Customer: Somerset Independent School District (ISD)
Situation: The goal of reorganizing routes while needing to solidify ridership numbers
Solution: Consolidating routes based on bus utilization metrics
Results: Ten routes reduced to six, five-year savings of $910,000, lower maintenance, fuel, depreciation, and labor, longer vehicle longevity, and stronger communication channels with community members.
In 2022, Somerset ISD’s transportation director Michael Balderrama contacted UniteGPS to assist with an in-depth route consolidation project. The rural school district already had a subscription to Crosswalk K-12. To take advantage of the technology, Balderrama and his team used the software to its maximum potential by deliberately applying ridership utilization data to restructure routes.
All too often in the United States, school district officials face massive budget constraints and challenges. This was no exception when Michael Balderrama became the Director of Transportation at Somerset ISD in February 2022.
Entering the role amid a pandemic and hiring shortage, the former school principal and current Ph.D. candidate has transformed student transportation in his community. How? By investing time and effort into leveraging GPS technology.
Right from the start, the district’s shrinking school transportation budget concerned Balderrama. To conserve resources, his logical strategy to boost efficiency was to combine routes. Yet his colleagues wondered if this would be feasible since half the seats on every bus were assigned to students. You couldn’t combine 43 passengers from bus A and 48 passengers from bus B onto a single 77-person bus, or could you?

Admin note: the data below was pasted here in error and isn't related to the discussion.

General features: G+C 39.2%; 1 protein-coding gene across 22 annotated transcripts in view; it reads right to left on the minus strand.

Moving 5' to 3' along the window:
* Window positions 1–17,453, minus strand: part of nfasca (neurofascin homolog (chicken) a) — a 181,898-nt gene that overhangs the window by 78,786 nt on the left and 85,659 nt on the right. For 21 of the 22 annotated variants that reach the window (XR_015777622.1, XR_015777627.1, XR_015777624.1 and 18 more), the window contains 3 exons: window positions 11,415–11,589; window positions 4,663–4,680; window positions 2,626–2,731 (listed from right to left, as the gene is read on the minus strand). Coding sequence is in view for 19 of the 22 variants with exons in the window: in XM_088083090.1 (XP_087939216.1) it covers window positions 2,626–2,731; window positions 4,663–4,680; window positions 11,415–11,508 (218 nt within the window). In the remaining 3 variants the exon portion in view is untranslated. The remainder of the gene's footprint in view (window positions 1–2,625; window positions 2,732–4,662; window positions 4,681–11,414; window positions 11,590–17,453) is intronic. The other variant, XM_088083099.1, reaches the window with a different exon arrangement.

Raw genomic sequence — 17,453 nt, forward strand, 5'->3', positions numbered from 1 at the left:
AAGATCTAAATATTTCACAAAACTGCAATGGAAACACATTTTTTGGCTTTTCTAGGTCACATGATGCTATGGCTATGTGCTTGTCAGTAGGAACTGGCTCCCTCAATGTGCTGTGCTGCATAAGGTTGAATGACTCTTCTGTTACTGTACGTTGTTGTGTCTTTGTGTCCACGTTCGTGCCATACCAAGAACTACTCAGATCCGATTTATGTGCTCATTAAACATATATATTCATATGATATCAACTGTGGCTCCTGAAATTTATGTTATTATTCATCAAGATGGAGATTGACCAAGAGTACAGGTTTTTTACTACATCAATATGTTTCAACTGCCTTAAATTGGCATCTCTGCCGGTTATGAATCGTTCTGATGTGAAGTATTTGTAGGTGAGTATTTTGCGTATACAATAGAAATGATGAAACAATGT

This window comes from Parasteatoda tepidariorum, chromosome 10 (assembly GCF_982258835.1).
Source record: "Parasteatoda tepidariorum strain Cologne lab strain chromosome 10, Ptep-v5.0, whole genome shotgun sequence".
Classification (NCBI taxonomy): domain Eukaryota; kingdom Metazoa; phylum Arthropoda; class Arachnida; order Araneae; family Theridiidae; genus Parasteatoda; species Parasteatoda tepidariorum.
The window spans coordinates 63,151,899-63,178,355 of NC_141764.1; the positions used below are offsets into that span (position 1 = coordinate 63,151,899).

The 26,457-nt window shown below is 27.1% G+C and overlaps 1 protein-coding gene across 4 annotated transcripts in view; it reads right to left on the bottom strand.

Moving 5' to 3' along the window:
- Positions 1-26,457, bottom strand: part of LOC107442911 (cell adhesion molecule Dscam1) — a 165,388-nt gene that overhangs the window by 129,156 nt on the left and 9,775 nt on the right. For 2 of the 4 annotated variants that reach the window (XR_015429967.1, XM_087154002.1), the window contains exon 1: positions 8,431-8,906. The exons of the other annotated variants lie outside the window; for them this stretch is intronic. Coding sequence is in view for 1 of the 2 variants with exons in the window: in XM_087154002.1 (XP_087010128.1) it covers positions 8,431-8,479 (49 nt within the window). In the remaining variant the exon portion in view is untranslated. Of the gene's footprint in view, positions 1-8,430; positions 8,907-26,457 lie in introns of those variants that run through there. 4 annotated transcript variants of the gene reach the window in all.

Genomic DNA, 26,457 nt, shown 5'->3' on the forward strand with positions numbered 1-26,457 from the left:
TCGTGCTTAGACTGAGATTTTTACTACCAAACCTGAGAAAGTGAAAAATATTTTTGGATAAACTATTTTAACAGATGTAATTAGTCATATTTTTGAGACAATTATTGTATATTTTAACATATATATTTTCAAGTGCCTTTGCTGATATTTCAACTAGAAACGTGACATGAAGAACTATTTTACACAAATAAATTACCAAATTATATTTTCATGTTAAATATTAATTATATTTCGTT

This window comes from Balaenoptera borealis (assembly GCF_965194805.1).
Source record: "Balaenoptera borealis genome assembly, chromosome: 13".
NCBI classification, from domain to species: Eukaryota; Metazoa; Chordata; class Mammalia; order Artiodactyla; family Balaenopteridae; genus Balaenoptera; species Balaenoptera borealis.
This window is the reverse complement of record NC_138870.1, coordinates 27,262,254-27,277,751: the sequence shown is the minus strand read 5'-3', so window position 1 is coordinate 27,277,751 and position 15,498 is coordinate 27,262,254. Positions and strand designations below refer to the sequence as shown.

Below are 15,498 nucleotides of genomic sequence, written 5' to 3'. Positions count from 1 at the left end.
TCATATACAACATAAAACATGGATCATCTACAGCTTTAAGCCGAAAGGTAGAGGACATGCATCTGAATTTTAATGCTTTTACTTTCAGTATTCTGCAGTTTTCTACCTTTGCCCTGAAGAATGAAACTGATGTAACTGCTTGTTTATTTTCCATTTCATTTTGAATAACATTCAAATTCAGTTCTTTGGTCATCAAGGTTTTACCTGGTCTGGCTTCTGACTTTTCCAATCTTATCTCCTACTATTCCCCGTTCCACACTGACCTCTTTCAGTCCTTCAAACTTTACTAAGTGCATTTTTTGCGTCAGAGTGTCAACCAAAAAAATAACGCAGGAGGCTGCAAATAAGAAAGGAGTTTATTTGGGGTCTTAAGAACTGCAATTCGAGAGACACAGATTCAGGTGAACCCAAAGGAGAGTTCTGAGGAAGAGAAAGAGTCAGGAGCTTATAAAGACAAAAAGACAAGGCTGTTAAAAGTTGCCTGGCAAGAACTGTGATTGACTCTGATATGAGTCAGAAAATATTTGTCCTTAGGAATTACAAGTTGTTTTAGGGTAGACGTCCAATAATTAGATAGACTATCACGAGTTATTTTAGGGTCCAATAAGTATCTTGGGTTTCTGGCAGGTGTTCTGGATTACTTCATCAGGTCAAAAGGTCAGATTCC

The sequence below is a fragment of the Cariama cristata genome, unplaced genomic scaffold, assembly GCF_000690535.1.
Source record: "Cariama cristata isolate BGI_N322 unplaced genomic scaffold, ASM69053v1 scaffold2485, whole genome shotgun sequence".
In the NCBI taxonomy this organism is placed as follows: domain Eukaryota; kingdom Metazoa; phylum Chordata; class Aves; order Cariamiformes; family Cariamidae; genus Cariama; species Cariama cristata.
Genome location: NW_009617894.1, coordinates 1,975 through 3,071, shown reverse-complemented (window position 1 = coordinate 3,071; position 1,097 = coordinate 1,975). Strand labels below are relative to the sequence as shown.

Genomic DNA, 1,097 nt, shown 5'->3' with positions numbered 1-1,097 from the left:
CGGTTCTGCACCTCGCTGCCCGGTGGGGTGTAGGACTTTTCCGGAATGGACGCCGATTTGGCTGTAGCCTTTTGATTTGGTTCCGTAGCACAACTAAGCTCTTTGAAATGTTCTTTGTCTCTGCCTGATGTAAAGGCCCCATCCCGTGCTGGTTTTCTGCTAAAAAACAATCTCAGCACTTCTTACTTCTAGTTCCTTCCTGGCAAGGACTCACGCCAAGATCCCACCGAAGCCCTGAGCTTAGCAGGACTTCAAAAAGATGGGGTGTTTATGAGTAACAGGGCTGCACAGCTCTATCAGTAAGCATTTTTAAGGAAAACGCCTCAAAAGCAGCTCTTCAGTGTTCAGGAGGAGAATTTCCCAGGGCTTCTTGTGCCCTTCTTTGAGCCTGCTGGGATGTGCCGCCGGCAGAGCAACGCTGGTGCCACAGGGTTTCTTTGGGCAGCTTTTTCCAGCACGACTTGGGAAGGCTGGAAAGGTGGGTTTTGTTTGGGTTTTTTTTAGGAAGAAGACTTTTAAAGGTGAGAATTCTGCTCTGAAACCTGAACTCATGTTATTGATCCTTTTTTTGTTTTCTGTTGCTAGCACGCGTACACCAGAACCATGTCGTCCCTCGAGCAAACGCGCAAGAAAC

Understanding the task at hand, Balderrama discerned that before combining any routes, first he had to determine which students were assigned a route—but never actually rode. The initiative to utilize the routing software ultimately paid off. Upon review of the data, he realized that only half of the students assigned a route were riders.
Considering that Somerset ISD’s Transportation Department already had a Crosswalk K-12 account, they were equipped to delve into software and analyze student ridership. Based on the data gathered and examined, administrators understood why buses appeared so empty.
“Through data, we were able to determine the most efficient way to run the department and modify routes that serve our students to the best of our ability.”Micheal Balderrama
Soon enough, the team saw that less than half of the students with reserved seats on the bus were actual riders. Despite rosters listing up to 57 students, the numbers showed that many buses only carried around 20 on average.
This is when Balderrama grasped: student bus assignments and attendance must be consistently monitored to ensure route accuracy. Together, the team clearly identified an opportunity to consolidate routes due to low utilization. In effect, not only was this plausible but necessary to make better use of resources.
At the core of Somerset ISD’s predicament was a case of “ghost ridership.” Specifically, this means students who had a bus route assignment but didn’t use the service. In the end, Balderrama and his team solved this dilemma with Crosswalk K-12’s Stop Check Report to follow as well as evaluate daily ridership.
After this assessment came extensive route consolidations to allocate resources more effectively. Once Somerset ISD transportation leaders knew the ridership figures, they began condensing ten routes down to six. Following the successful review and consolidation, the department estimates over $910,000 in annual savings over the next five years including maintenance, fuel, depreciation, and labor costs (see table). This is a reasonable estimate because it’s rare to delete a route once it has been created. Eliminating four routes is a major milestone, especially for a growing school district.
|Savings||Year 1||Year 2||Year 3||Year 4||Year 5|